There is nothing more worrying for a parent or caregiver than when a baby or young child has an accident. Accidents involving the teeth, tongue, gums or lips can be very painful and can also lead to further complications. The first thing to do? Remain calm! There are steps you can take to minimize the damage, prevent infection and provide temporary relief for the pain until you can get the child to their pediatric dentist or an emergency room.
According to the American Academy of Pediatric Dentistry (AAPD), dental emergencies include a knocked out tooth (either a baby tooth or permanent tooth), a tooth that has been knocked loose, a chipped or fractured tooth, a severe blow to the head or a jaw fracture.
For any of these, see your pediatric dentist as soon as possible. If it is after regular office hours, you should go to a hospital emergency room.
What to do immediately if:
- A child’s baby tooth gets knocked out – Do not try to put the tooth back into the child’s mouth, as this may cause damage to the permanent tooth that is developing underneath.
- A child’s permanent tooth gets knocked out – Locate the tooth, if you can and gently rinse it in cool water. Hold it from the crown (top) and not by the root. Do not use soap and don’t scrub it. If possible, put the tooth back into the empty socket immediately and hold it secure with a piece of gauze or washcloth. If this isn’t possible, put the tooth into a clean container that has been filled with cold milk, saliva or water. Bring the child (and the tooth) to their pediatric dentist or emergency room immediately.
- The tooth is fractured or chipped – Rinse the child’s mouth with warm water and, if the lip was also injured, apply a cold compress to the mouth to reduce the swelling. If you have the tooth fragment, place it in cold milk or in water to bring with you to the dentist.
- The child bites their tongue or lip – Gently clean the area with water and apply a cold compress. Depending upon the severity, you may need to go to the dentist or an emergency room.
- A jaw fracture or a severe blow to the head – Call 911 immediately. A serious head injury can be life threatening. If you think their jaw might be broken, apply cold compresses to reduce the swelling while they’re being transported to the hospital.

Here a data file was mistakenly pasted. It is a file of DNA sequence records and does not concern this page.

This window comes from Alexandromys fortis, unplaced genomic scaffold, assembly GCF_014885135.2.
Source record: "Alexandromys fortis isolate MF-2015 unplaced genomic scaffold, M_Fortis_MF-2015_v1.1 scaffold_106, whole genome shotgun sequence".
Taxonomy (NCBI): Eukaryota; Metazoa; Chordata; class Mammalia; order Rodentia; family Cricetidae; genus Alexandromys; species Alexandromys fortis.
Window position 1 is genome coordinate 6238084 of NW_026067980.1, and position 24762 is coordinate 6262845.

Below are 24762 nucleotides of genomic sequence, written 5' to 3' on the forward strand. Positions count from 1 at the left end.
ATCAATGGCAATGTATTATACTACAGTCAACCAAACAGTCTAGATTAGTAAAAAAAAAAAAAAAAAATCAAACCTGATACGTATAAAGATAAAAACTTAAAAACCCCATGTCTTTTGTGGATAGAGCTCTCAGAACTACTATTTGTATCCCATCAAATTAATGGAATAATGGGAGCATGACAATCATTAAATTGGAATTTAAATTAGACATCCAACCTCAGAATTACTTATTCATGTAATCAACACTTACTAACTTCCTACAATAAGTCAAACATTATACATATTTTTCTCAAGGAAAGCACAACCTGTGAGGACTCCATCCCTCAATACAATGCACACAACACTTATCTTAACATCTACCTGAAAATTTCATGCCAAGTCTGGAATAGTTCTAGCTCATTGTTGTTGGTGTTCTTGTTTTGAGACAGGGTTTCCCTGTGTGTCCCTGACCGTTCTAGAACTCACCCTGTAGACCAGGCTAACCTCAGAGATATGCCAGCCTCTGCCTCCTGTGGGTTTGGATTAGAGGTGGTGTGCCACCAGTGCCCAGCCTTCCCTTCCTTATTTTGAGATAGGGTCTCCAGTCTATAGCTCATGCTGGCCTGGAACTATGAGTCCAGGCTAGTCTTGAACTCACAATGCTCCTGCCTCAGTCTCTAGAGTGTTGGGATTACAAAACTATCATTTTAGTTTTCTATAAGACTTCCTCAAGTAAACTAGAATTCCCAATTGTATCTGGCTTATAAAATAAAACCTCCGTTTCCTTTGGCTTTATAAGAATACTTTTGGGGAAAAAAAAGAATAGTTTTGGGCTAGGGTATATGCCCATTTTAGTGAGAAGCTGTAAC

Is a toothache (without any accident) considered an emergency?
Whether it’s a child or an adult, even a case of mild tooth pain may indicate a more serious condition, so it shouldn’t be ignored. Visit your dentist as soon as possible. In the meantime:
- Have them rinse their mouth with warm salt water (table salt in warm water). The AAPD recommends this to reduce inflammation. It’s also effective to temporarily relieve tooth pain.
- Examine their mouth to see if a piece of food or another object is stuck in their teeth. If so, gently remove it with floss but do not use any kind of sharp instrument.
- Apply an ice pack, cold gel pack or cold compress to the outside of the cheek to reduce swelling.
- Use an age-appropriate over-the-counter oral anti-inflammatory medication. A liquid will be easier for the child to take than a chewable pill. Do not put aspirin on the toothache, as it might burn the gum tissue.
- Try clove oil as a natural alternative. It’s an antibacterial and topical analgesic that’s effective for relieving tooth pain. Use a cotton swab to dab the oil around the tooth in the affected area. If you can’t find clove oil, look for it as an active ingredient in an oral medication.
Even if the child experiences some relief, you should still visit their dentist at your earliest convenience. They may require a stronger prescription medication or a dental procedure for complete treatment.